Ed and Dorota went to F6 today to collect soil and data from the BEE plots. BEE stands for Biotic Effects Experiment, and was set up in 1999 to study the effects of increases temperature and moisture on soil animals. Climate change, such as global warming, is expected to have a big impact on animals that live in sensitive environments, like Antarctica.

Here are Ed and Dorota, ready to collect some worms!

To study the effects of increased temperature we put open top chambers on the soil, which act like mini greenhouses. To study the effect of increased moisture, we add water to the soil. To study the effect of increased temperature AND increased moisture, we put a chamber on the soil AND add water. We also have control plots, which are plots that we do not disturb at all. Science is objective, therefore we must always have a “control” with which to compare our data.

These little chambers are often called “worm farms” which makes us the Wormherders!
Worm Farms

These particular chambers happen to be at F6, a stream that is part of the Fryxell basin, in Taylor Valley. We also have “worm farms” in the Lake Hoare basin and in Lake Bonney basin. We collect soil from the chambers, add water to those plots that require increased moisture, and we also take measurements of respiration, or the release of carbon dioxide (CO2). Measuring CO2 release gives us an idea of how active the soil organisms are, since we can’t actually see them living in the soil.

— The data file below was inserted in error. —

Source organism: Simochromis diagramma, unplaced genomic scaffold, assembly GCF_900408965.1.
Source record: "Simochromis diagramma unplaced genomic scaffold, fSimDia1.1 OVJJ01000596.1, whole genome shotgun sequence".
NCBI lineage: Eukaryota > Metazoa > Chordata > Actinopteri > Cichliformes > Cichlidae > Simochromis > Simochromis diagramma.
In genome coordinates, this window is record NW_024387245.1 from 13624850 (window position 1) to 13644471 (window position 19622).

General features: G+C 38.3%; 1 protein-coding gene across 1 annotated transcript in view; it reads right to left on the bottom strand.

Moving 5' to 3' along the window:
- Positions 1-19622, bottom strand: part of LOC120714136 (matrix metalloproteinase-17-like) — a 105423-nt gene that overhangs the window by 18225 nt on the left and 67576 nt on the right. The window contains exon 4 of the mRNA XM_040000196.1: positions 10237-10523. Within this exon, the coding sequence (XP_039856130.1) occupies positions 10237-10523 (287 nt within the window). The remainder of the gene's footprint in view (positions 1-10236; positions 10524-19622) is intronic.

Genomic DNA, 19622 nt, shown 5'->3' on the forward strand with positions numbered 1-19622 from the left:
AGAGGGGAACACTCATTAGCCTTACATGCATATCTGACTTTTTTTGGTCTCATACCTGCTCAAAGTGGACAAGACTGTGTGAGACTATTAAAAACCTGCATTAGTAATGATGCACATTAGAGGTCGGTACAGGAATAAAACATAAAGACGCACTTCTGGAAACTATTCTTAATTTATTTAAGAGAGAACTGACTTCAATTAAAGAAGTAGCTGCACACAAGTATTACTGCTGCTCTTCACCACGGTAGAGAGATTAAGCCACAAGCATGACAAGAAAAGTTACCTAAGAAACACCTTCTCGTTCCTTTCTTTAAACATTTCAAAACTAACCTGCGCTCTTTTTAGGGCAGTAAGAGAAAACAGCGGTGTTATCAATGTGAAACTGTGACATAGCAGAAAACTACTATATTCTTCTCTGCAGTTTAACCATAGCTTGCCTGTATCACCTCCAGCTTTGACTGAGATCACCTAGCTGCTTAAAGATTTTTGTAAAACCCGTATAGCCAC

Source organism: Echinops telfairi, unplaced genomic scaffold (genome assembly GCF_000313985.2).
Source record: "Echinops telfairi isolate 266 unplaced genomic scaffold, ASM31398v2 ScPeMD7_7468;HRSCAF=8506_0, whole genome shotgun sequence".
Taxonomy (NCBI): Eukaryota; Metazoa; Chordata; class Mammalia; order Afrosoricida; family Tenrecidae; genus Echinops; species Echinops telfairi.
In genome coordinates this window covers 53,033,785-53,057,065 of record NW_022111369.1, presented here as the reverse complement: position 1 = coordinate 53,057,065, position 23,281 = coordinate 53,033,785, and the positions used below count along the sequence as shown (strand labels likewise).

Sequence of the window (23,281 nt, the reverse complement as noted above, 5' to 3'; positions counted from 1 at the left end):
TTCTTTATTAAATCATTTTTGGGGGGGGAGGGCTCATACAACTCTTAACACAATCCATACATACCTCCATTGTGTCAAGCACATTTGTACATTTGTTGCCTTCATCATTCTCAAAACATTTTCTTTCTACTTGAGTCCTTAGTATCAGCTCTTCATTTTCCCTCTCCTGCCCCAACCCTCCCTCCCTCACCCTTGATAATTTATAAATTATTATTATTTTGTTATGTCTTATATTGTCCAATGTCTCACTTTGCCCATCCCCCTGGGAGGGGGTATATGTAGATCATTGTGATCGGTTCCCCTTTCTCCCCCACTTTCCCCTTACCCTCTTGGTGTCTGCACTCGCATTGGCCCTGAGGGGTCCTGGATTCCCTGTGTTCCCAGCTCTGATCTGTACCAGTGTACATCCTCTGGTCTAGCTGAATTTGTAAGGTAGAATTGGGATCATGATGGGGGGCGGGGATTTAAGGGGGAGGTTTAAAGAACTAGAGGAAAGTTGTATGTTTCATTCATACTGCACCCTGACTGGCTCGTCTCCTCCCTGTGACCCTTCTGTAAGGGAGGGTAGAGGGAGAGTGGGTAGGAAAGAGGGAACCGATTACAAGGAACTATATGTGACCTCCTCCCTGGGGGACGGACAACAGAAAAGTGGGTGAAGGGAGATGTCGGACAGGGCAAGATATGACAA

Ed and Dorota were joined at the worm farm by Ross, Diana, Jeb and Byron, who were taking soil samples at F6 and Bonney. We want to set up a new experiment, but because the distribution of soil animals is so patchy, we want to make sure that there are worms there before starting our experiment! Field work in Antarctica is tough, because it’s very dry, which causes dehydration, and it’s very cold, which causes hypothermia. Because of this, we have to be careful to drink lots of water while in the field, and also to wear our warm clothes. It helps to take breaks and drink hot drinks, which warms the body from the inside.

Here are Ross, Jeb and Diana, taking a break with a hot drink inside the F6 hut.
Tea Break at F6

Tomorrow, Diana, Ross, Jeb, Byron and myself are headed back to F6 to set up our big experiment. Hopefully this experiment will run for many years and give us a lot of information on how nutrients (nitrogen, phosphorus and carbon) in different concentrations will affect the soil animals (rotifers, tardigrades, and nematodes) over time. In our soils we find very few animals at all, but one in particular, a nematode called Scottnema lindsayae, is our favorite.